I was raised as a minority (ethnic, culture, and religion, which are all linked into physical appearance), so since I was small I had to deal with being different, danger (crime target), discrimination (even in bargaining) and difficulty to enter friend circles. Wearing attributes that were not mine would be considered as a fake gesture. I used to have to pretty much strip off attributes that identify me (religious symbols especially), but not going as far as putting up other’s attributes. Going plain. I still looked different by physical appearance though. I had to be comfortable being different and tried to get accepted that way.

    Great post, Earl, thought provoking 🙂
    .-= Dina´s last blog ..Friday Photo: Amazing Mud Volcano Eruption in Java, Indonesia =-.

    1. Earl

      Hey Dina – Thank you so much for sharing your experiences. I can perfectly understand not wanting to wear other people’s cultural items when you are faced with such a difficult situation as a minority. I guess using anything that makes you stand out could potentially result in problems and especially when you’re growing up, it is important to be accepted by those around you.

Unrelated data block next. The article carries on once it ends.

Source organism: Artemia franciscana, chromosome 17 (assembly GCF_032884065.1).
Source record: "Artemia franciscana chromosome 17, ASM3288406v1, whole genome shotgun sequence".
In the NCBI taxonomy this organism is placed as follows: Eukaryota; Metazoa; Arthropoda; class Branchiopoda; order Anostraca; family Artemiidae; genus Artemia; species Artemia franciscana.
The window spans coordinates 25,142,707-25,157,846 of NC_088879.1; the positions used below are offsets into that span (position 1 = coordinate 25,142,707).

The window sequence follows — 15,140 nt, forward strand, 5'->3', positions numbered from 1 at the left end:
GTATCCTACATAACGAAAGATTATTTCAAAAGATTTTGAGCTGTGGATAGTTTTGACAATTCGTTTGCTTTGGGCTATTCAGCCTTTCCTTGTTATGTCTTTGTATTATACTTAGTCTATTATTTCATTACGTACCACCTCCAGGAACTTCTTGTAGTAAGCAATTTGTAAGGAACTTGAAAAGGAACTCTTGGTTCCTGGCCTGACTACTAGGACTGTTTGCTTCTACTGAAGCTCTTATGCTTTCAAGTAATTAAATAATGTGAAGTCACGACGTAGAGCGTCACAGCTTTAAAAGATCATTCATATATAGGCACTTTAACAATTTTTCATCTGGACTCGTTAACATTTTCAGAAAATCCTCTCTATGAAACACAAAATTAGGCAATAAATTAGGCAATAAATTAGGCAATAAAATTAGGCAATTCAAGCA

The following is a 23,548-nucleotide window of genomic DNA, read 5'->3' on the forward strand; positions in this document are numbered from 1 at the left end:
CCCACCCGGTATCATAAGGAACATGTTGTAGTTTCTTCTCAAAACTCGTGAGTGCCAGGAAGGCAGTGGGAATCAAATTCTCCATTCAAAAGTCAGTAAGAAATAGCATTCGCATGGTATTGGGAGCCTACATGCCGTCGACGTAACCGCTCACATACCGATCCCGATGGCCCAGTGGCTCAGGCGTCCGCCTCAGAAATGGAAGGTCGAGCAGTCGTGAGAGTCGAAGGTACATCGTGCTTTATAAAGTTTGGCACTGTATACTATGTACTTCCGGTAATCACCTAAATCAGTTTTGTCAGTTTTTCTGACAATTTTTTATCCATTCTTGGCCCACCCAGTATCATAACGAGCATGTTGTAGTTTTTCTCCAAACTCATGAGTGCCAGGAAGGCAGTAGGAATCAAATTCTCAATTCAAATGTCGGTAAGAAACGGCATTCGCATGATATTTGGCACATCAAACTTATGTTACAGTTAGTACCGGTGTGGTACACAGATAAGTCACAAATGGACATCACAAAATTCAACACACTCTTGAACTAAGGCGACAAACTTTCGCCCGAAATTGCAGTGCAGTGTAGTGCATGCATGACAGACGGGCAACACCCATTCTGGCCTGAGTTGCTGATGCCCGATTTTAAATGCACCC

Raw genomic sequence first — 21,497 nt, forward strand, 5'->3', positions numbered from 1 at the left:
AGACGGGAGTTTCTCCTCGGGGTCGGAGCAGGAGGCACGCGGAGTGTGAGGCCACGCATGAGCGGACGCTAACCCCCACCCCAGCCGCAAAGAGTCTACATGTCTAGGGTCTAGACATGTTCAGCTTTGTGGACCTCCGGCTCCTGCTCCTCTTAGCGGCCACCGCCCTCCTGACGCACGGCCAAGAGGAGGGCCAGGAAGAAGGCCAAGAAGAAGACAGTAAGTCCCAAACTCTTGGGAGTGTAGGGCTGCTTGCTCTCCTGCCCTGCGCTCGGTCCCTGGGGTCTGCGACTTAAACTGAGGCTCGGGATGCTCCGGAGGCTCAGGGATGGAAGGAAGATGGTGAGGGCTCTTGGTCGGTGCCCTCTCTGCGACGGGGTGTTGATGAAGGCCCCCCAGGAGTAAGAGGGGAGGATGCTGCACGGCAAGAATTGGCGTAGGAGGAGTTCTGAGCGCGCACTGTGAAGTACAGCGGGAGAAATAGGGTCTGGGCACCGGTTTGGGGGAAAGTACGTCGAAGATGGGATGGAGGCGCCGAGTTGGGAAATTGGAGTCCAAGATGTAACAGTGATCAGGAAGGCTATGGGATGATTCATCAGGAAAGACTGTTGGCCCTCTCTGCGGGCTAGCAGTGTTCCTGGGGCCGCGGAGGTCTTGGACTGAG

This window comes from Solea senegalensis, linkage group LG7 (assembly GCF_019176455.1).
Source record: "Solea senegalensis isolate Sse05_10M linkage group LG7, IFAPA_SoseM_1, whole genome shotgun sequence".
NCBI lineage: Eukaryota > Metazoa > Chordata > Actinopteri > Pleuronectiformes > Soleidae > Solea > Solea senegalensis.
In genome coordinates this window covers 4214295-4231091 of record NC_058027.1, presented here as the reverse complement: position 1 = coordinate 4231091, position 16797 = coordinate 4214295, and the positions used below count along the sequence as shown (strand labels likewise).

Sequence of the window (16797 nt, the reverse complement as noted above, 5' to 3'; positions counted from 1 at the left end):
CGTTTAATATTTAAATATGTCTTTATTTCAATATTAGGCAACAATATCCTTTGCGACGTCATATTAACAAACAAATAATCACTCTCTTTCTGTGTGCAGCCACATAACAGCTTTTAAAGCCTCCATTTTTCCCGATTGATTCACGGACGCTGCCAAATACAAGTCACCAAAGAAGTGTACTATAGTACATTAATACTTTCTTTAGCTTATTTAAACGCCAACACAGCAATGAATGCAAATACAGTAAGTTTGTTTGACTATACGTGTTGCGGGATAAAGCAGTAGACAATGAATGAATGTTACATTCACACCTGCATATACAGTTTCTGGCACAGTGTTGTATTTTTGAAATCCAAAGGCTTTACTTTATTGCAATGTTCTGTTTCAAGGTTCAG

Traveling, on the other hand, is a different story. I’ve realized that when we seek interaction with a foreign culture, we are often the outcasts and ‘strange’ people in the eyes of the local population. As a result, using other group’s religions or cultural symbols in even the slightest way has often acted as a bridge that provides the connection I seek on my adventures. Of course, I’m only talking about placing a sticker on your backpack or putting some prayer beads on your wrist and nothing else that might be considered insulting or seem just plain ridiculous. Travelers walking barefoot throughout the streets of Delhi while wearing the clothes of a sadhu come to mind!

      1. Dina

        Hey Earl, maybe those barefoot travelers are actually converted! 😀
        Yeah, I behave differently before and now. Traveling change me a lot. Between before and now, I feel like having different roles in the community. Before I was a part of the community, which belong to the smaller group within it. Now I’m a newcomer in the community as a traveler. I am now curious and having the desire to emerge myself in what I find. Before there’s a sense of being defensive, now it’s more like jumping in (That’s including trying new stuff including culture).
        I hope this make sense 🙂
        .-= Dina´s last blog ..Friday Photo: Amazing Mud Volcano Eruption in Java, Indonesia =-.